And here is the point, in the years that I’ve been conscientious about saying ‘just’ I thought getting off the ground was easy enough for anyone to do. But I recently discovered for many, this isn’t an easy or doable task. And this hit me in a twofold way. Number one, it isn’t fair for me to think everyone has the ability to stand off the ground or for that matter help a loved one stand up. But more so number two, the complete contradictory view, why doesn’t everyone have this ability? What is stopping them? As a concerned grandson, my priority was getting grandma off the floor. As a coach I wanted to say, “Let’s go! Get your old butt off the ground!” Side note: she will read this and kill me for saying that. But it’s true! I don’t regret saying that I expect my family to be able to get themselves off the ground. As well, I expect some of them to have the strength to pick up their loved ones if necessary. And why do I have these expectations? Because the resources are so readily available to them.


    I have been in different gyms for the last 10 years. Fitness has become a very large part of my life. Not only do I try to practice what I preach, but I also try very hard to introduce as many as I can to the different practices that have had such an impact in my life.


    So in a continued effort, I’m not inviting my family and friends. I’m going to make a one-time request. I’m pleading that you come! Hell, I’ll even beg. Because I believe we as a society need to take more responsibility to maintain a basic level of health and fitness, not just for ourselves, but for our loved ones as well.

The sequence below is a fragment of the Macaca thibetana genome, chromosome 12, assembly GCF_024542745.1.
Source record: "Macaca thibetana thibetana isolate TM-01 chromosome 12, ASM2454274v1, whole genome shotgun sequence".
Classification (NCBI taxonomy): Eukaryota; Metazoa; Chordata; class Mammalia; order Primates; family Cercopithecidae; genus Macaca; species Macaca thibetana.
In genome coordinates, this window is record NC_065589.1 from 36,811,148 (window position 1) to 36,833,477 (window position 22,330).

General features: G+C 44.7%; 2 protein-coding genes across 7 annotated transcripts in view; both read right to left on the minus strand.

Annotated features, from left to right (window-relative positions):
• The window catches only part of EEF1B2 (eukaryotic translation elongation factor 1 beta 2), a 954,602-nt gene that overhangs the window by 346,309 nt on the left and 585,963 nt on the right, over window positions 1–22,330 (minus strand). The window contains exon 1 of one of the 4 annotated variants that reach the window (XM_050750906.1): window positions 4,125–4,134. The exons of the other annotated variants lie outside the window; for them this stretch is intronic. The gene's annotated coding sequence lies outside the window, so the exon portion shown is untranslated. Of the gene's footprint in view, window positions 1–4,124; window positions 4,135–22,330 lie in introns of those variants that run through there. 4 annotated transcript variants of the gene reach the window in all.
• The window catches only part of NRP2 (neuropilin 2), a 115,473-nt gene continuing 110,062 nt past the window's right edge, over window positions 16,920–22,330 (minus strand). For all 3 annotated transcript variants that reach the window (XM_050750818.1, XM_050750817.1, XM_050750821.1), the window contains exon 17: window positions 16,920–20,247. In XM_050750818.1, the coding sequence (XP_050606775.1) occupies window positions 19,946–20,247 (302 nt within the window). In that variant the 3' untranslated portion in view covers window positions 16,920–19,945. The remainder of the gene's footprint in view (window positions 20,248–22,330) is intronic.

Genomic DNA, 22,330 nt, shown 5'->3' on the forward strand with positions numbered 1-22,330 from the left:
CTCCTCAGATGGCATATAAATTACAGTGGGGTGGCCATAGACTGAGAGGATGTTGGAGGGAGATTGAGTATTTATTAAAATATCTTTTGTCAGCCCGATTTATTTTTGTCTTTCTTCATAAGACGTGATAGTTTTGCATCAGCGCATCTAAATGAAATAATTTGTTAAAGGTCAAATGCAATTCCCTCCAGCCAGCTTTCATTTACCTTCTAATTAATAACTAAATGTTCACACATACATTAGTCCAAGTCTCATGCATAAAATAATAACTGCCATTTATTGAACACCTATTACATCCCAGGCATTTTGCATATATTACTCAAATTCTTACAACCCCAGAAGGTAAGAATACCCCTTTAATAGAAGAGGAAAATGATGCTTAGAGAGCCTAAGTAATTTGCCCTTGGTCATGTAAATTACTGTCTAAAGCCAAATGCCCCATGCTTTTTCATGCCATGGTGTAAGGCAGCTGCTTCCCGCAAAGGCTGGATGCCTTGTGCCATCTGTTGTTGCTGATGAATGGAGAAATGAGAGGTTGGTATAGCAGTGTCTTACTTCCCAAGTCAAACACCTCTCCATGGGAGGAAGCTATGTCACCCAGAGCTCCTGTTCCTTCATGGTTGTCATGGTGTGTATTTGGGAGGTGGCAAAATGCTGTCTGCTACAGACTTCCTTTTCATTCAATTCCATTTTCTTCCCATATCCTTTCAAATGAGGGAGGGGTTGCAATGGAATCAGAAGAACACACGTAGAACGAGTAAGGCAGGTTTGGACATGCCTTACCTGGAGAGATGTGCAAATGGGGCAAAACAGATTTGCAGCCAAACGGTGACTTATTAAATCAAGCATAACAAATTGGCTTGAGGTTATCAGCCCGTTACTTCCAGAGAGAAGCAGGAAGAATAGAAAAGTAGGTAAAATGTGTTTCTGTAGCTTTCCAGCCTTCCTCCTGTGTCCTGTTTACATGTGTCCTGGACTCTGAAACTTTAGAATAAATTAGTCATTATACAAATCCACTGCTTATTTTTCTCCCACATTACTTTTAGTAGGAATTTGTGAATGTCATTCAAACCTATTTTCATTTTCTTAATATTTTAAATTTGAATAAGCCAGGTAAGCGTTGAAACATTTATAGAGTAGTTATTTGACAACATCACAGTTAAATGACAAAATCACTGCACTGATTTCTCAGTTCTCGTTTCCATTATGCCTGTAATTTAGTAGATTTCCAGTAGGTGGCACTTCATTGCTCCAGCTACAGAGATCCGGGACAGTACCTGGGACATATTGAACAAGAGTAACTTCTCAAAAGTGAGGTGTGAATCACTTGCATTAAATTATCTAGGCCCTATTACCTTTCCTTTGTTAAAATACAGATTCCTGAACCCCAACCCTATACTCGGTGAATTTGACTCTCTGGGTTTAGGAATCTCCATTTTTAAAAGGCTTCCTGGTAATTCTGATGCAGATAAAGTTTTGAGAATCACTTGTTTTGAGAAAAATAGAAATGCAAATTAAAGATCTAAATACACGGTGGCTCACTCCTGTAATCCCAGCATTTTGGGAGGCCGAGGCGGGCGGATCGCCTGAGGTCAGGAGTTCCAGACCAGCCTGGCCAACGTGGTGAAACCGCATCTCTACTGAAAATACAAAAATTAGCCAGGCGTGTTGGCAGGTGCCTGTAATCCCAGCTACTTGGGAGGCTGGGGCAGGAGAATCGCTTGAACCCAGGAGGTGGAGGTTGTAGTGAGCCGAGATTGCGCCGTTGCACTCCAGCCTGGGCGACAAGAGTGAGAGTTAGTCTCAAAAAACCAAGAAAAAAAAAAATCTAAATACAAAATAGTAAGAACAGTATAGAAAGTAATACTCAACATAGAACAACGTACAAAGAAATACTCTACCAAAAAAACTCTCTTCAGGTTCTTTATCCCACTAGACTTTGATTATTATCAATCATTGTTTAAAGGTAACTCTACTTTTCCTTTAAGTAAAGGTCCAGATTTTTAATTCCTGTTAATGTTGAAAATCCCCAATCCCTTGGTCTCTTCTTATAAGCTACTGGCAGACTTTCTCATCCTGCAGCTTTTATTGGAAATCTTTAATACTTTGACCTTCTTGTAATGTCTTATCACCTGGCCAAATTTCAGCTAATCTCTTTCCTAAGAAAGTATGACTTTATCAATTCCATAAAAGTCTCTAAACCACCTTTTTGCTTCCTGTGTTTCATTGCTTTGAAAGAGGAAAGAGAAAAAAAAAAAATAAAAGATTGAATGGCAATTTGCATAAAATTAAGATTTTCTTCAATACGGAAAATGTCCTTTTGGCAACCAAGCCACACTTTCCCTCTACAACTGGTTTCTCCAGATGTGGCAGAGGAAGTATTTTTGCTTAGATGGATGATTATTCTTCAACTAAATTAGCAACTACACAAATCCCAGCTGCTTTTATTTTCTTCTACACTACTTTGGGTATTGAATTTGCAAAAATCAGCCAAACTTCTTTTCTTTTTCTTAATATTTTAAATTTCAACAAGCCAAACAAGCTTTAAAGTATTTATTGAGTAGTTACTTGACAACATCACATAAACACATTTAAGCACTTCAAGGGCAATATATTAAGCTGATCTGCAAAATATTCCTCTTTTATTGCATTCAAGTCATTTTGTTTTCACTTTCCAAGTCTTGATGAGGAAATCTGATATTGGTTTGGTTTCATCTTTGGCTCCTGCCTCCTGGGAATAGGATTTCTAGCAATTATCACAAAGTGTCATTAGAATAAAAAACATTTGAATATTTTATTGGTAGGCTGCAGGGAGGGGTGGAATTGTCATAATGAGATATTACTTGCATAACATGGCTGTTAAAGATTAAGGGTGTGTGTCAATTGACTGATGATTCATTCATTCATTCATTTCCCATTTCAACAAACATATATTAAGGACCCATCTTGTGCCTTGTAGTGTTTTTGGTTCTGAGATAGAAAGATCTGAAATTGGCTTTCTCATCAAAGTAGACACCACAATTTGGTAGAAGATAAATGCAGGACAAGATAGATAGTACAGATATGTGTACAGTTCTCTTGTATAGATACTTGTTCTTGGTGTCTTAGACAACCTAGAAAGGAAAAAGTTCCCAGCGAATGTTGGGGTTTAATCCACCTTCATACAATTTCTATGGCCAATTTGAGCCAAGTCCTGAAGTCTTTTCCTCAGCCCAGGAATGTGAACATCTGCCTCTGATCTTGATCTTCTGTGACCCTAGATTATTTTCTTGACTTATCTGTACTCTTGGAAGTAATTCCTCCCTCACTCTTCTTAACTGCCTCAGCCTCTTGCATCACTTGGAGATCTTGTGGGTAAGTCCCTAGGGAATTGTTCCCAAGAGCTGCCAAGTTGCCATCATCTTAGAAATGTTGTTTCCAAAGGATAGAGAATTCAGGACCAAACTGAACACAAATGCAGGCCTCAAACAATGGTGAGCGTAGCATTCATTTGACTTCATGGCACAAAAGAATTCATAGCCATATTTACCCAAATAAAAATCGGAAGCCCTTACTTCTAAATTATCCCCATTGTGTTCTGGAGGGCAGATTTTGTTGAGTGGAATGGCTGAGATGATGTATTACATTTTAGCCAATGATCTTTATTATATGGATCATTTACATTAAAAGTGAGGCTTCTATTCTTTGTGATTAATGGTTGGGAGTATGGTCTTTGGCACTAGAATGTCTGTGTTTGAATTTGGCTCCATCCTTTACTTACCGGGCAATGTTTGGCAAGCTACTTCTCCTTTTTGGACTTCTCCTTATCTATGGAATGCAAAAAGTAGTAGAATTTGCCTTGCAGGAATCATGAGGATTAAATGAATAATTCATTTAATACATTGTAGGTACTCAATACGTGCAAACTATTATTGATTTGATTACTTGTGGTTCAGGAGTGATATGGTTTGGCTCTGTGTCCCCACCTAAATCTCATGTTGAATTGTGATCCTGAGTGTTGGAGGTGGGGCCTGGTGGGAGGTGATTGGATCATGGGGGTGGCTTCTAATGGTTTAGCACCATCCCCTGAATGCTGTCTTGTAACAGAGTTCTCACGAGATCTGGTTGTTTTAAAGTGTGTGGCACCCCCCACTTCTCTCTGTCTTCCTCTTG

Honestly, I blame myself and all my crazy gym friends for them not wanting to come. We post videos throwing weights around and performing complex movements that defy what is “normal” to society and we hear “Well I could never do what you’re doing.” When the coach inside of us knows, that isn’t at all what they’re going to do.


    We want to teach them how to do an air squat, so they can get on and off the toilet without assistance. We want to teach them how to do box steps so they can get up and down stairs with ease. We want to teach them how to deadlift so they can pick things, or loved ones, up without difficulty. AND we want to teach them how to do a BURPEE so if they fall, they can stand up.


    And to those who say it is too hard or are afraid of injury, I respond with a quote from world renowned Physical Therapist, Kelly Starrett’s new book, Deskbound, “If a beaver chews away at a tree for nine days straight and then a mild breeze knocks the tree over, what causes that tree to fall? ...When it comes to many modern ailments, our sedentary lifestyle is the hard-working beaver that weakens our bodies and primes us for pain.” Sitting on a couch is only doing more harm than good. Maintaining basic levels of fitness will only benefit your physical self in the long term with work, life, and age.


    I had a conversation with a family member recently who was struggling with her weight and she said, “I don’t need to be skinny to be happy.” To which I responded, “I don’t want you to be skinny, I want you to be healthy.” Herein lies the most important message. We as coaches aren’t inviting people to our gyms to train for the Olympics or CrossFit Games or to be supermodels. We want you to be healthy. We want you to live life efficiently. And we want you to be able to pick up your kids and not worry that someday you’ll need them to pick you up.